There is abundant energy in organic matter in wastewaters, and conventional wastewater treatment practices such as activated sludge process require large amount of energy to remove them. Microbial fuel cells (MFC) is an emerging and innovative technology for wastewater treatment and renewable energy recovery, which has been drawn great attention in the past decade. In microbial fuel cells, exoelectrogenic microorganisms grow on an electrode (the anode), treat wastewater by oxidizing organic and inorganic matter and generate electricity by releasing the electrons to the anode. The competition for substrates between exoelectrogenic bacteria and other microorganisms can affect removal rates and current production. Dr. Xiaoyuan Zhang at Tsinghua University, Prof. Bruce Logan at Penn State University, and their colleagues have systematically studied COD removal characteristics in air-cathode microbial fuel cells to better understand this competition and its impact on substrate removal and current generation. The findings in their study show that for simple organic molecules, such as acetate, and soluble organics in filtered wastewater, organic matter removal rates followed first-order kinetics and therefore there was removal in proportion to the concentration of organic matter by both exoelectrogens and by other microbes. Using a relatively low external resistance allowed microbial fuel cells to generate high current. A high current directed more of the organic matter into electrical current, and it accelerated the rate of organic matter removal so treatment could be accomplished faster. Surprisingly, the rate of removal of complex organic matter in wastewater was even faster than that of acetate. The findings in the study are helpful for understanding factors that will affect the use of microbial fuel cells for wastewater treatment. By designing the system to maximize current, it should be possible to improve renewable energy recovery and reduce the time needed for wastewater treatment.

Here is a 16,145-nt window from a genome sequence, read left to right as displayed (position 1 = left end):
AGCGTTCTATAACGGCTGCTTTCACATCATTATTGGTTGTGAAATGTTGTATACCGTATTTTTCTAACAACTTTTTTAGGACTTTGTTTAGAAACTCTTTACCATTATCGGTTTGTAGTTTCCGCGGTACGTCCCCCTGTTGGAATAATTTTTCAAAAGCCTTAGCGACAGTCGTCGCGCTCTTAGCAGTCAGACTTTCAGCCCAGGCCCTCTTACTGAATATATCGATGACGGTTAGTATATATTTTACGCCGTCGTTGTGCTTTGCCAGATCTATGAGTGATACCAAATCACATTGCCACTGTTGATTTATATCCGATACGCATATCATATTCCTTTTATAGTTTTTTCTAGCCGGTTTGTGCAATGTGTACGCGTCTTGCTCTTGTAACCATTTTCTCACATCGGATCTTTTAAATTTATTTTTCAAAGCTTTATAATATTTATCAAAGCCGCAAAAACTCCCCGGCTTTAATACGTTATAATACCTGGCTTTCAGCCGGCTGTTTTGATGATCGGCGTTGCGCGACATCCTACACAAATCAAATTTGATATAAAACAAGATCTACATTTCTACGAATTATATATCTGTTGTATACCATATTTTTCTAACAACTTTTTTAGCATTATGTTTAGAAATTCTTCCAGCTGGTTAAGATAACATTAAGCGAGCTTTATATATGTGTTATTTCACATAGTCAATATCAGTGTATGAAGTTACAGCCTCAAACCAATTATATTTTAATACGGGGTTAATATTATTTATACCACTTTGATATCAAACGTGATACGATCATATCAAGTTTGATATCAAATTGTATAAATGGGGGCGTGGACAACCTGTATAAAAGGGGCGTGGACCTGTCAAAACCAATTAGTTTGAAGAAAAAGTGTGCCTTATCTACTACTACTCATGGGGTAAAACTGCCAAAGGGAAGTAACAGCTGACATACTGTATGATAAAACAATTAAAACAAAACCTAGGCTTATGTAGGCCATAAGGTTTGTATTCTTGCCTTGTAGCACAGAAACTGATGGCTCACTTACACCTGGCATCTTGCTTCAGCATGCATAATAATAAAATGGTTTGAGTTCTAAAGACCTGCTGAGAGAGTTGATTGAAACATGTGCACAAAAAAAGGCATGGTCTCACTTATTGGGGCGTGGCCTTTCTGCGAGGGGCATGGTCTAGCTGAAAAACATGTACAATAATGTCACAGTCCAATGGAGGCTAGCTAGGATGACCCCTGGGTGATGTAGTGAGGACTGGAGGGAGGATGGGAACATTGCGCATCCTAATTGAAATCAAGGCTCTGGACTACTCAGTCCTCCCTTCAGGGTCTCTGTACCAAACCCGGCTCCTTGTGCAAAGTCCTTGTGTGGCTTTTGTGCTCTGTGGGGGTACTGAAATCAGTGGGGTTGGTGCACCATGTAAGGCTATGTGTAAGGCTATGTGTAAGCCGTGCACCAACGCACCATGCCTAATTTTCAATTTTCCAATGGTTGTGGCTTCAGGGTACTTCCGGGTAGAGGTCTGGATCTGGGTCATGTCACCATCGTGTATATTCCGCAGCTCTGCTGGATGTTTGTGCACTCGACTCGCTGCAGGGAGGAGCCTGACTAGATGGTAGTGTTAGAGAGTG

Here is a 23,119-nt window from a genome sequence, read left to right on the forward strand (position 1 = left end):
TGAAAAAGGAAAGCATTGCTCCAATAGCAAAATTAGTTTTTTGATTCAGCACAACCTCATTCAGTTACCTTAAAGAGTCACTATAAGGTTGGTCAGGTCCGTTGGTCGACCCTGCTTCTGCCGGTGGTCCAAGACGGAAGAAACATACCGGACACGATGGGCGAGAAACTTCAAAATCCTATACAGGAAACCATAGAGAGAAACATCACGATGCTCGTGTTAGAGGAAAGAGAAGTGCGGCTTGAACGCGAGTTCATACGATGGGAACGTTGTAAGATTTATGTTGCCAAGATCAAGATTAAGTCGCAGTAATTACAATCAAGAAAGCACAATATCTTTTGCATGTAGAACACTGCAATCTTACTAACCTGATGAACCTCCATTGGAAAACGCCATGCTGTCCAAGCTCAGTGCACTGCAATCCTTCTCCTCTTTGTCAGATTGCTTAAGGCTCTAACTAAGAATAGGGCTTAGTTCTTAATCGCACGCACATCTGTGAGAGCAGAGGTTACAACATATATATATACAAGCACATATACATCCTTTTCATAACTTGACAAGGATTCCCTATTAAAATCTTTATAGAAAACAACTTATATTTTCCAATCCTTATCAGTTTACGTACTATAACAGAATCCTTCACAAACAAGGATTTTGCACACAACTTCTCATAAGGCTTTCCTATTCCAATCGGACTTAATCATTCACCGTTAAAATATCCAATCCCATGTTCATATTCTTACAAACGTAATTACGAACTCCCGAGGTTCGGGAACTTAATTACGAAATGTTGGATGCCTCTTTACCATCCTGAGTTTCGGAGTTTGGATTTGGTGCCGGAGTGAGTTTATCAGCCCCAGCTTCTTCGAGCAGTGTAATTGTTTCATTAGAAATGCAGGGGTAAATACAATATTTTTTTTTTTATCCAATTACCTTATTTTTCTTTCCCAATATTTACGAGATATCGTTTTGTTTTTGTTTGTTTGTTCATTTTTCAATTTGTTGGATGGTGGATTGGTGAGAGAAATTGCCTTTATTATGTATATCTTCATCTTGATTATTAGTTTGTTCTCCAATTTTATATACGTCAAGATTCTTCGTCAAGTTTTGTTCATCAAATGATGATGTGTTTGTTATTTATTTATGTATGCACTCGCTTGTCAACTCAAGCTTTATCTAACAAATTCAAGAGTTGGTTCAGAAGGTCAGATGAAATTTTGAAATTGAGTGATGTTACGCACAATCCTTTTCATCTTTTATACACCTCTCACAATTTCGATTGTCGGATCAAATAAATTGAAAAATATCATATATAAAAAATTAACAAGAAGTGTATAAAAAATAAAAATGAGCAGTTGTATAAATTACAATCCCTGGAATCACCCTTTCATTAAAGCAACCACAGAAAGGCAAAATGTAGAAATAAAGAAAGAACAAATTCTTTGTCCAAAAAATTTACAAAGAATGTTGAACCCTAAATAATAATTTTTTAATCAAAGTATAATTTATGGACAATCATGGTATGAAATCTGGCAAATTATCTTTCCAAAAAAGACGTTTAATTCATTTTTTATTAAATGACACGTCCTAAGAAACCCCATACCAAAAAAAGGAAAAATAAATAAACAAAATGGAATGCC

Bioresource Technology, Volume 176, 2015, Pages 23-31.
Xiaoyuan Zhang1,2, Weihua He3, Lijiao Ren2, Jennifer Stager2, Patrick J. Evans4, Bruce E. Logan2Show Affiliations
1 State Key Joint Laboratory of Environment Simulation and Pollution Control, School of Environment, Tsinghua University, Beijing 100084, PR China.
2 Department of Civil & Environmental Engineering, Penn State University, 231Q Sackett Building, University Park, PA 16802, USA.
3 State Key Laboratory of Urban Water Resource and Environment, Harbin Institute of Technology, No. 73 Huanghe Road, Nangang District, Harbin 150090, PR China.
4 CDM Smith, 14432 S.E. Eastgate Way, Suite 100, Bellevue, WA 98007, USA.
Exoelectrogenic microorganisms in microbial fuel cells (MFCs) compete with other microorganisms for substrate. In order to understand how this affects removal rates, current generation, and coulombic efficiencies (CEs), substrate removal rates were compared in microbial fuel cells fed a single, readily biodegradable compound (acetate) or domestic wastewater (WW). Removal rates based on initial test conditions fit first-order kinetics, but rate constants varied with circuit resistance. With filtered WW (100 Ω), the rate constant was 0.18 h−1, which was higher than acetate or filtered WW with an open circuit (0.10 h−1), but CEs were much lower (15–24%) than acetate. With raw WW (100 Ω), COD removal proceeded in two stages: a fast removal stage with high current production, followed by a slower removal with little current. While using microbial fuel cells increased COD removal rate due to current generation, secondary processes will be needed to reduce COD to levels suitable for discharge.